Kentucky

State feels bite of departed coonhounds

FRANKFORT — Kentucky is no longer top dog when it comes to coonhounds.

Illinois has landed the Professional Kennel Club's annual competition to determine the world's best coonhound, a 10-day event that had been held in Kentucky for nearly two decades.

While residents of Salem, Ill., prepare for the arrival of nearly 2,000 of the nation's top canine athletes later this month, business owners in Kentucky still are chafing that they lost an event with an economic impact of up to $3.5 million.

"It's going to be a terrible blow to this area," said Randy Mabry, owner of Willow Pond Southern Catfish Restaurant in the Western Kentucky community of Hardin near the Kenlake State Resort Park that had hosted the event. "When those guys are here, they spend a lot of money."

Kentucky officials were caught off guard by Evansville, Ind.-based Professional Kennel Club's decision to move the event to Illinois, said Gil Lawson, spokesman for the Kentucky Tourism, Arts and Heritage Cabinet.

"We did not know about this until after the decision had been made," Lawson said.

Though the organization — devoted solely to scent hound competitions — had been considering a move, President Roger Carnegie said a devastating ice storm that hit Kentucky last winter cemented the decision. That storm downed trees across the state, making it difficult for hunters to walk through some forested areas.

"I spent a lot of sleepless nights making the decision," Carnegie said. "It was the hardest decision I've made."

Nearly $200,000 in cash prizes are awarded to dog owners during the world championship competition, but the big winners have always been the local businesses, said Dave Tarnowski, owner of Ken Oak Resort Early American Motel in Aurora, a tiny tourist community on the banks of Kentucky Lake.

Illinois officials, aware of the economic benefits, went courting when they learned that the Professional Kennel Club was looking for a new host site, said Tracey McDaneld, director of economic development in Salem. McDaneld expects the event to draw about 7,000 visitors to Salem, population 8,000, beginning Oct. 22.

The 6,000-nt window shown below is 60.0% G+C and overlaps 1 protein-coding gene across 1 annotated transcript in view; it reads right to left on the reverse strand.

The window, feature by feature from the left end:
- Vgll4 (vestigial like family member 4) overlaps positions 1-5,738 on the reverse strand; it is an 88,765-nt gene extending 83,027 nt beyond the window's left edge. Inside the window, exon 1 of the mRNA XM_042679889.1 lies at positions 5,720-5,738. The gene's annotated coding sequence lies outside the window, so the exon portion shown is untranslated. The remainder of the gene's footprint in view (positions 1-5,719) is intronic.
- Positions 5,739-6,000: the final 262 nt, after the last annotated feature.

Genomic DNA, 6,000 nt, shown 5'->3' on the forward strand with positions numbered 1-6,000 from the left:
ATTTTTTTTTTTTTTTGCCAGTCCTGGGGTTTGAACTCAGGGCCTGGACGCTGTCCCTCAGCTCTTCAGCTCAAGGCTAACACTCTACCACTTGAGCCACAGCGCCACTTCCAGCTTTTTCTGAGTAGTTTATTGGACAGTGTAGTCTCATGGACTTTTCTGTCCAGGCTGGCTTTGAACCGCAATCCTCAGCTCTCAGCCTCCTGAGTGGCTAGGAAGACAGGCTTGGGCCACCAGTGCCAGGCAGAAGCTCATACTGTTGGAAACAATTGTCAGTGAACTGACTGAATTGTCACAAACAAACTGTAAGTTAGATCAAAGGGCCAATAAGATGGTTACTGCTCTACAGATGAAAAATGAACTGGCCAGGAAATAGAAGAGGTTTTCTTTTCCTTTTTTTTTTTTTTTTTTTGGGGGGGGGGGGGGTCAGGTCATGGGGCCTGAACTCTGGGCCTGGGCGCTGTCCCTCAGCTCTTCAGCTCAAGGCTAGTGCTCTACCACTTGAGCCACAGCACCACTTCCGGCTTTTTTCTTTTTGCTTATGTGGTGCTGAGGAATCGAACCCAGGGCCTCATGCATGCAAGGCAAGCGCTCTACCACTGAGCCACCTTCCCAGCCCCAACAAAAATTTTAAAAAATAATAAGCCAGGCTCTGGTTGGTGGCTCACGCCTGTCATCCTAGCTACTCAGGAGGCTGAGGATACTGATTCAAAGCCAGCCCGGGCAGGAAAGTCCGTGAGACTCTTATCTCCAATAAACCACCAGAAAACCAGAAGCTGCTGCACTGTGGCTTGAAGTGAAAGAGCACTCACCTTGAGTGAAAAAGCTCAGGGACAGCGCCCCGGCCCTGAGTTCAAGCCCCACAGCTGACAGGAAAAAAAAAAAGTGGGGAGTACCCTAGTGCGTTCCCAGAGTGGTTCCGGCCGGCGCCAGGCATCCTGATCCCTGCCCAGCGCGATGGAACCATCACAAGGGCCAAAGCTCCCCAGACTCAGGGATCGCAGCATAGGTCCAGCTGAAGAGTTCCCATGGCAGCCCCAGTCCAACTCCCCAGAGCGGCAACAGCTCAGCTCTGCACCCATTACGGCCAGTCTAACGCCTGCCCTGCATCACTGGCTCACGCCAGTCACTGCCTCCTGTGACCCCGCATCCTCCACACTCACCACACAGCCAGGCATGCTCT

Those visitors, she said, will be greeted by huge welcome banners, the first one beside the exit ramp off Interstate 57. Others will be strung from light poles high above the main thoroughfare. Welcome posters have been distributed to every store in town.

"We're trying to roll out the prettiest red carpet we can for them," McDaneld said. "The chance to host a world hunt like this is the chance of a lifetime."

The nighttime sport of hunting raccoons with hounds has survived through the generations across rural America and has come under fire in some states by animal rights groups in recent years. But in the Professional Kennel Club events, raccoons aren't shot. Firearms aren't even allowed. The winner is the dog that can find and chase wily little raccoons up trees the fastest.

Several hound breeds will compete, though the most common are the treeing walker, bluetick, American black and tan, and English coonhounds. All are long-eared dogs with a strong instinct to stay at the base of a tree and bark up at the raccoons until their handlers arrive.

Jo Kathmann, president of The Tourism Bureau of Southwestern Illinois, said her organization estimated the economic impact of hosting the world championship and related events at between $3 million and $3.5 million.

"This is a big deal for the little town of Salem," Kathmann said.

Salem City Manager Thomas Christie said the community has focused on expanding its tourism industry and hosting the event complements that. Already, he said, every hotel room in town is booked.

"Any time a city, particularity a city the size of Salem, has the fortune to host a world event, it cannot be anything but positive," Christie said. "It's going to help the economy."

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